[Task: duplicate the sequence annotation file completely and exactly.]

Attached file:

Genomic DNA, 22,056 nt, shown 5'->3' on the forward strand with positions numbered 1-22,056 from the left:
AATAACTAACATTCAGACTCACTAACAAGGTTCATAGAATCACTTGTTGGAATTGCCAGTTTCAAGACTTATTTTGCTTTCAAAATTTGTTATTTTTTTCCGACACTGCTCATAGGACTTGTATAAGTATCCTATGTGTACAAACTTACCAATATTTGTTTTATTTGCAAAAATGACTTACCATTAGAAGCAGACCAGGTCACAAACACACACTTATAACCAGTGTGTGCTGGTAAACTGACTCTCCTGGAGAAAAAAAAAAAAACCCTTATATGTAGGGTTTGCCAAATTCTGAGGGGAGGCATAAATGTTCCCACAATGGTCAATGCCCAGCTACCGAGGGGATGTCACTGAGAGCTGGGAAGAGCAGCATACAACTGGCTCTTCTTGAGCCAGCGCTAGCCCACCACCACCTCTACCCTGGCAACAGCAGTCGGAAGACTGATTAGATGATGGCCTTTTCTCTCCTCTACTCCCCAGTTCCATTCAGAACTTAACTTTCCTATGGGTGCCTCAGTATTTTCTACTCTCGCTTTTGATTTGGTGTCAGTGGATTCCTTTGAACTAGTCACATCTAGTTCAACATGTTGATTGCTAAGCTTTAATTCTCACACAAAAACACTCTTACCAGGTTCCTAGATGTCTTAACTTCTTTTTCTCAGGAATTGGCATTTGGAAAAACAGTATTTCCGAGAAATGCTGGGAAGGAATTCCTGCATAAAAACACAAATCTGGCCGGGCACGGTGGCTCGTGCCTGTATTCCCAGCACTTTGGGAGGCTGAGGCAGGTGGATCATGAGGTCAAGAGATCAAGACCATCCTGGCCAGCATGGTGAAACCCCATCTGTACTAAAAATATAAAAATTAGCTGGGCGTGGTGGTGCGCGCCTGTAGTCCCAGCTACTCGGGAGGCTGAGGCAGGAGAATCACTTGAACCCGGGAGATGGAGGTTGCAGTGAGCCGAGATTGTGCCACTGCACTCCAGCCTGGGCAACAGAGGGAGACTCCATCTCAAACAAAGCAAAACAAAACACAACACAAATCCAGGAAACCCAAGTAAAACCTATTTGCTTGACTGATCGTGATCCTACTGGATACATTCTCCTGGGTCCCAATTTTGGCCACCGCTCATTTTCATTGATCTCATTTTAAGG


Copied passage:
Genomic DNA, 22,056 nt, shown 5'->3' on the forward strand with positions numbered 1-22,056 from the left:
AATAACTAACATTCAGACTCACTAACAAGGTTCATAGAATCACTTGTTGGAATTGCCAGTTTCAAGACTTATTTTGCTTTCAAAATTTGTTATTTTTTTCCGACACTGCTCATAGGACTTGTATAAGTATCCTATGTGTACAAACTTACCAATATTTGTTTTATTTGCAAAAATGACTTACCATTAGAAGCAGACCAGGTCACAAACACACACTTATAACCAGTGTGTGCTGGTAAACTGACTCTCCTGGAGAAAAAAAAAAAAACCCTTATATGTAGGGTTTGCCAAATTCTGAGGGGAGGCATAAATGTTCCCACAATGGTCAATGCCCAGCTACCGAGGGGATGTCACTGAGAGCTGGGAAGAGCAGCATACAACTGGCTCTTCTTGAGCCAGCGCTAGCCCACCACCACCTCTACCCTGGCAACAGCAGTCGGAAGACTGATTAGATGATGGCCTTTTCTCTCCTCTACTCCCCAGTTCCATTCAGAACTTAACTTTCCTATGGGTGCCTCAGTATTTTCTACTCTCGCTTTTGATTTGGTGTCAGTGGATTCCTTTGAACTAGTCACATCTAGTTCAACATGTTGATTGCTAAGCTTTAATTCTCACACAAAAACACTCTTACCAGGTTCCTAGATGTCTTAACTTCTTTTTCTCAGGAATTGGCATTTGGAAAAACAGTATTTCCGAGAAATGCTGGGAAGGAATTCCTGCATAAAAACACAAATCTGGCCGGGCACGGTGGCTCGTGCCTGTATTCCCAGCACTTTGGGAGGCTGAGGCAGGTGGATCATGAGGTCAAGAGATCAAGACCATCCTGGCCAGCATGGTGAAACCCCATCTGTACTAAAAATATAAAAATTAGCTGGGCGTGGTGGTGCGCGCCTGTAGTCCCAGCTACTCGGGAGGCTGAGGCAGGAGAATCACTTGAACCCGGGAGATGGAGGTTGCAGTGAGCCGAGATTGTGCCACTGCACTCCAGCCTGGGCAACAGAGGGAGACTCCATCTCAAACAAAGCAAAACAAAACACAACACAAATCCAGGAAACCCAAGTAAAACCTATTTGCTTGACTGATCGTGATCCTACTGGATACATTCTCCTGGGTCCCAATTTTGGCCACCGCTCATTTTCATTGATCTCATTTTAAGG